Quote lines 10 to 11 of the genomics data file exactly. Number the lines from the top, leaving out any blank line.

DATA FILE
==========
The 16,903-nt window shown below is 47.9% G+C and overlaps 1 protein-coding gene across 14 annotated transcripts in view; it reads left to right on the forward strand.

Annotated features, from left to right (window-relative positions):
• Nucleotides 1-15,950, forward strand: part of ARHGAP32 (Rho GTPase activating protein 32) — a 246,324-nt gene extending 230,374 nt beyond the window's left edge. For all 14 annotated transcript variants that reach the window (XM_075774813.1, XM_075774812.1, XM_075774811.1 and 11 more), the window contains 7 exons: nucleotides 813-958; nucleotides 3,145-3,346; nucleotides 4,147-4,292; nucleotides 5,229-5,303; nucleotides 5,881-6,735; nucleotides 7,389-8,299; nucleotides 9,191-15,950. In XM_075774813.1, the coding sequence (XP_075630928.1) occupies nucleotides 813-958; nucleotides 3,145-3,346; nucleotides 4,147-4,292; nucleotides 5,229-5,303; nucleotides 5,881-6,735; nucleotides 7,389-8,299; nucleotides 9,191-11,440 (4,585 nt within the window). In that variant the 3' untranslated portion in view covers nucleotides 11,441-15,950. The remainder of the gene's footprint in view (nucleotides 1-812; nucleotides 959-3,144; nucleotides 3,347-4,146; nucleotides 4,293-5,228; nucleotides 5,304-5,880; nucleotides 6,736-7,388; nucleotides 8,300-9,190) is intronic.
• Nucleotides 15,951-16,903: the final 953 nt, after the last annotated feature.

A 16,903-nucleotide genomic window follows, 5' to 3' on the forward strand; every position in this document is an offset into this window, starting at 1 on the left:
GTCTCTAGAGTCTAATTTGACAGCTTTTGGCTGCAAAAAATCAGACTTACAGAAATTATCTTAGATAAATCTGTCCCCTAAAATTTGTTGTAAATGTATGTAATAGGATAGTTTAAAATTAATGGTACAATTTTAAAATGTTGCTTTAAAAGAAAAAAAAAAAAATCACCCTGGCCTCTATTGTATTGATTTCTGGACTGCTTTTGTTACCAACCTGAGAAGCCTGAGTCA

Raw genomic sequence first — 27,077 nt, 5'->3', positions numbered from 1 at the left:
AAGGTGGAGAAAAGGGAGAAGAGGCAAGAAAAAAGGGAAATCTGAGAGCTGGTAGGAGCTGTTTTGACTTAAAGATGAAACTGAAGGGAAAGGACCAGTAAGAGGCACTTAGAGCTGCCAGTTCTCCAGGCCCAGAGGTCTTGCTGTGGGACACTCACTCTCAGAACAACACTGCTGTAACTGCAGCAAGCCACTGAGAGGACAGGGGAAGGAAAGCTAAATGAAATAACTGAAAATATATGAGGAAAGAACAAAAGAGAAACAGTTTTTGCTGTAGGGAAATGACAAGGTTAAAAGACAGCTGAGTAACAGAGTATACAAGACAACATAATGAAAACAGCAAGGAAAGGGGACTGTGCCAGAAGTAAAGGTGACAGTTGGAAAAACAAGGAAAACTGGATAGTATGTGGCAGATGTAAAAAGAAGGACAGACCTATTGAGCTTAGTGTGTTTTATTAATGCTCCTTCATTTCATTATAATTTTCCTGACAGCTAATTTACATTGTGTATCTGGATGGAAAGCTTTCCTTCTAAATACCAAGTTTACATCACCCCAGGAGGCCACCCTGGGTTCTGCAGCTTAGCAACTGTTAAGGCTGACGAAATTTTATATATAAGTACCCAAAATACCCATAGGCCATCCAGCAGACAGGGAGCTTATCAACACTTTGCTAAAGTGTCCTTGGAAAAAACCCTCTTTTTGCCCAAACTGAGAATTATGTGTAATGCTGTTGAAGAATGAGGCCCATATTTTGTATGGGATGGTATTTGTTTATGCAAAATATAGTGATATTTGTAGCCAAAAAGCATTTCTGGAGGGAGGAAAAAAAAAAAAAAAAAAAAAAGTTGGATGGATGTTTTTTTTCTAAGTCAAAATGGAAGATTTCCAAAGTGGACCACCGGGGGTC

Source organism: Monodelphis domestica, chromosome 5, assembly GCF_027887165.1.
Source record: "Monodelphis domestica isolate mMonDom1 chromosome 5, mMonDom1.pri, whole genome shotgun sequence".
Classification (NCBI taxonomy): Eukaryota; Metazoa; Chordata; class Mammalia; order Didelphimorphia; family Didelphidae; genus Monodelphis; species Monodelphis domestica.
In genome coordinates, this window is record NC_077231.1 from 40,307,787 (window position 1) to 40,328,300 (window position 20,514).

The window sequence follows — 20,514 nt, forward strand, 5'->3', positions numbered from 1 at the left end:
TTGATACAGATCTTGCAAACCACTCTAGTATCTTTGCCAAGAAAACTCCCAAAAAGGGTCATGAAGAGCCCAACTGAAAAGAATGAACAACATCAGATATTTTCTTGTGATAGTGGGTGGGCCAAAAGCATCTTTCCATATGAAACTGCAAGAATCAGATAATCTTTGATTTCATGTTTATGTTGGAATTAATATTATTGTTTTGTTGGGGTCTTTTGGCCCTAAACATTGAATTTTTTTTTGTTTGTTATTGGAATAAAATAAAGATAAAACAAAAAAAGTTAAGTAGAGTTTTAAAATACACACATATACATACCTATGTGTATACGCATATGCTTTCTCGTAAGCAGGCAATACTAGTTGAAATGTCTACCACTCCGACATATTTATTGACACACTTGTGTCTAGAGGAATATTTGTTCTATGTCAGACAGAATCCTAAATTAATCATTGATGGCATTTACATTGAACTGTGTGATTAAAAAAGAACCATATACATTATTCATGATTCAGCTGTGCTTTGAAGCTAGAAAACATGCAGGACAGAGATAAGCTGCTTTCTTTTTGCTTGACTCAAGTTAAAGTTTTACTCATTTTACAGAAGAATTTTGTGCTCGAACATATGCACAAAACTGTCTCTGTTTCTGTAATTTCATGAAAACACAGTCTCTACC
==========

Source record: "Monodelphis domestica isolate mMonDom1 chromosome 5, mMonDom1.pri, whole genome shotgun sequence".
Classification (NCBI taxonomy): Eukaryota; Metazoa; Chordata; class Mammalia; order Didelphimorphia; family Didelphidae; genus Monodelphis; species Monodelphis domestica.